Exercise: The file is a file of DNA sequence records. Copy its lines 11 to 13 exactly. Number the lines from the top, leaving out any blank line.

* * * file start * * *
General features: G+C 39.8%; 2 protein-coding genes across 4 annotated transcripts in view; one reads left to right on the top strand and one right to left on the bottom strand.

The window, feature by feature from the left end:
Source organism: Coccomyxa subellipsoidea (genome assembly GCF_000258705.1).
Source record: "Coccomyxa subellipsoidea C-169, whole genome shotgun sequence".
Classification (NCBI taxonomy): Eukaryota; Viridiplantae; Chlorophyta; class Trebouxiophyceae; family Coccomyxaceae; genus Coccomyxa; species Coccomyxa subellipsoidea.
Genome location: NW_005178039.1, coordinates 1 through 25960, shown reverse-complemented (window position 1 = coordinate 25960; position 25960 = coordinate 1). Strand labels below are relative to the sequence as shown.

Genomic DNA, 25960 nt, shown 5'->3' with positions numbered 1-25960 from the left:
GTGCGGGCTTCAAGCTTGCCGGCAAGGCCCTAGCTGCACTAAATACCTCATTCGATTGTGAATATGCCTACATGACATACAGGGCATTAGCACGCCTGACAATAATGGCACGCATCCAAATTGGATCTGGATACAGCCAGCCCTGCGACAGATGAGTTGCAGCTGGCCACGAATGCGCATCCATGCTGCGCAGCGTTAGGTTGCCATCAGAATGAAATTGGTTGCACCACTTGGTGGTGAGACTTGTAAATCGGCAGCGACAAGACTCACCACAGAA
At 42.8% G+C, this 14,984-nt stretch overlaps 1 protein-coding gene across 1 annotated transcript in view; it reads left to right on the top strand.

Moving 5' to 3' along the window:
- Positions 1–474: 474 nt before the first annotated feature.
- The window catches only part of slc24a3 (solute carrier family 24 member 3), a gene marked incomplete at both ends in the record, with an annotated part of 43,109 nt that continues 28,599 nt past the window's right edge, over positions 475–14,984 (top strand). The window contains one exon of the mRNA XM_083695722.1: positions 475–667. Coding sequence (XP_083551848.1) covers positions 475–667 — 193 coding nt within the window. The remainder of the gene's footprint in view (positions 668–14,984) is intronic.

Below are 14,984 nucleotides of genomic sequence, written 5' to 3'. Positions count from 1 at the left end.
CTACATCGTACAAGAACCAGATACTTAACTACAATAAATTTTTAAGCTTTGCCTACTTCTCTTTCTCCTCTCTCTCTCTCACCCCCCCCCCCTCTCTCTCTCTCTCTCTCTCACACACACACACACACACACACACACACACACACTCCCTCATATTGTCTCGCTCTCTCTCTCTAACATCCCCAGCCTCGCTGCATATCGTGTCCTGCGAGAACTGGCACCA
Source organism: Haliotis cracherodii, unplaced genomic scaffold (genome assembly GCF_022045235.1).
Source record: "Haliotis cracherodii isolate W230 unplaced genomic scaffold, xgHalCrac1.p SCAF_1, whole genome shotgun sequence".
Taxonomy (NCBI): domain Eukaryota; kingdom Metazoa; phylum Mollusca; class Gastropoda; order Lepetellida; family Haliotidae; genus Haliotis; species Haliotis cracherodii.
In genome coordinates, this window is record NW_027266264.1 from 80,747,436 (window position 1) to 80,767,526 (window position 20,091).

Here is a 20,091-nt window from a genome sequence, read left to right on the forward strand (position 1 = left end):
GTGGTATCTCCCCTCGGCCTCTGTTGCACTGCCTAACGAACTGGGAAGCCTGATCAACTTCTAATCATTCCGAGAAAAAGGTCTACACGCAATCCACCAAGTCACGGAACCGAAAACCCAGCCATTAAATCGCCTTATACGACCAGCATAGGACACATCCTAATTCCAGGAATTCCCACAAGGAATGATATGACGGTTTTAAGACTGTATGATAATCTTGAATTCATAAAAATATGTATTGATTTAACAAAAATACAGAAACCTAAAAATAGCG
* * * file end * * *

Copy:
- Positions 1–474: 474 nt before the first annotated feature.
- The window catches only part of slc24a3 (solute carrier family 24 member 3), a gene marked incomplete at both ends in the record, with an annotated part of 43,109 nt that continues 28,599 nt past the window's right edge, over positions 475–14,984 (top strand). The window contains one exon of the mRNA XM_083695722.1: positions 475–667. Coding sequence (XP_083551848.1) covers positions 475–667 — 193 coding nt within the window. The remainder of the gene's footprint in view (positions 668–14,984) is intronic.

Below are 14,984 nucleotides of genomic sequence, written 5' to 3'. Positions count from 1 at the left end.